Image: ESO (European Space Organization)/M. Kornmesser & NASA/JPL/Caltech

Life on Earth’s twin Venus? Astronomers find potential sign

Scientists observe that phosphine, a gas connected with living organisms, is present in the atmosphere of Venus

MIT scientists have come up with some intriguing observations regarding life beyond Earth. It is not Mars. And Earth’s twin planet Venus is in the limelight now. Scientists at MIT, Cardiff University, and elsewhere find potential sign of life on Venus.

Venus, a terrestrial planet, is often called Earth’s “sister planet” as the neigbouring planets are similar in size, mass, and proximity to the Sun, and indeed of the bulk composition

The scientists have detected that the atmosphere of Venus has a spectral fingerprint of phosphine, a gas associated with living organisms. The new discovery is published in the journal Nature Astronomy.

The team, led by Jane Greaves of Cardiff University, detected in Venus’ atmospherea light-based signature of phosphine.

According to a report by MIT, their scientists have previously shown that if this poisonous gas was ever detected on a rocky, terrestrial planet, it could only be produced by a living organism there.

The detection happened through the James Clerk Maxwell Telescope (JCMT) in Hawaii, and the Atacama Large Millimeter Array (ALMA) observatory in Chile.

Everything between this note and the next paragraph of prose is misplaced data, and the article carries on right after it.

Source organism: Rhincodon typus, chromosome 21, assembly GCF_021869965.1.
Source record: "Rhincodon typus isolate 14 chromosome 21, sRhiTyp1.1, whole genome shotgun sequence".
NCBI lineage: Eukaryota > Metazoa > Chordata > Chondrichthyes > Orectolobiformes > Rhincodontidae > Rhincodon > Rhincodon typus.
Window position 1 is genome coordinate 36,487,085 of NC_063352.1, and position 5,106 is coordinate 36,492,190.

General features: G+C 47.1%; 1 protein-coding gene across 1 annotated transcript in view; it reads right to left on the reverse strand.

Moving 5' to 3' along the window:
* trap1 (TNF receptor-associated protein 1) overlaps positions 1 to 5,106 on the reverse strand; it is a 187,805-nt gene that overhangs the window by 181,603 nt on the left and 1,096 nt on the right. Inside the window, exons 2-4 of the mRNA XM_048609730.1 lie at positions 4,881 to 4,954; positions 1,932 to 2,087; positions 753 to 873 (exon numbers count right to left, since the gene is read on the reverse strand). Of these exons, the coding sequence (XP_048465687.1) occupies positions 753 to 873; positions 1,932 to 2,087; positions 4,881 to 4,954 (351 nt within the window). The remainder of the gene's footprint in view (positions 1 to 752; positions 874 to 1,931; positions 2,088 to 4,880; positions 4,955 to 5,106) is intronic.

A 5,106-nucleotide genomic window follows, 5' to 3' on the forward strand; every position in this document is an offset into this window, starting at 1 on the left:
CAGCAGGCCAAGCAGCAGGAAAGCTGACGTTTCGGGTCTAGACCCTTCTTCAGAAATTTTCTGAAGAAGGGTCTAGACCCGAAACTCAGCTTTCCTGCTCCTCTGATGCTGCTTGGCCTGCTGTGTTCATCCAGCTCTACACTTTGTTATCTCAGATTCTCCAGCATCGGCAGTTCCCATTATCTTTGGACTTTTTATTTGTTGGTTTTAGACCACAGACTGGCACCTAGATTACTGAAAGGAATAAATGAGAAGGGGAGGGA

The MIT team made a thorough analysis about the possibilities of the production of phosphine in Venus’ clouds. They have come up with the conclusion that there is no explanation for the detection of phosphine in Venus other than the presence of life.

As noted by Clara Sousa-Silva, research scientist at MIT’s Department of Earth, Atmospheric and Planetary Sciences (EAPS), it is very hard to prove a negative regarding the condition. As scientists will definitely work on to justify phosphine without life, chances are less to contradict it based on the evidences so far.

Here is what co-author and EAPS Research Scientist Janusz Petkowski said on it in MIT News, “Either this is life, or it’s some sort of physical or chemical process that we do not expect to happen on rocky planets.

Venus, a terrestrial planet, is often called Earth’s “sister planet” as the neigbouring planets are similar in size, mass, and proximity to the Sun, and indeed of the bulk composition.

Leave a Reply

Your email address will not be published. Required fields are marked *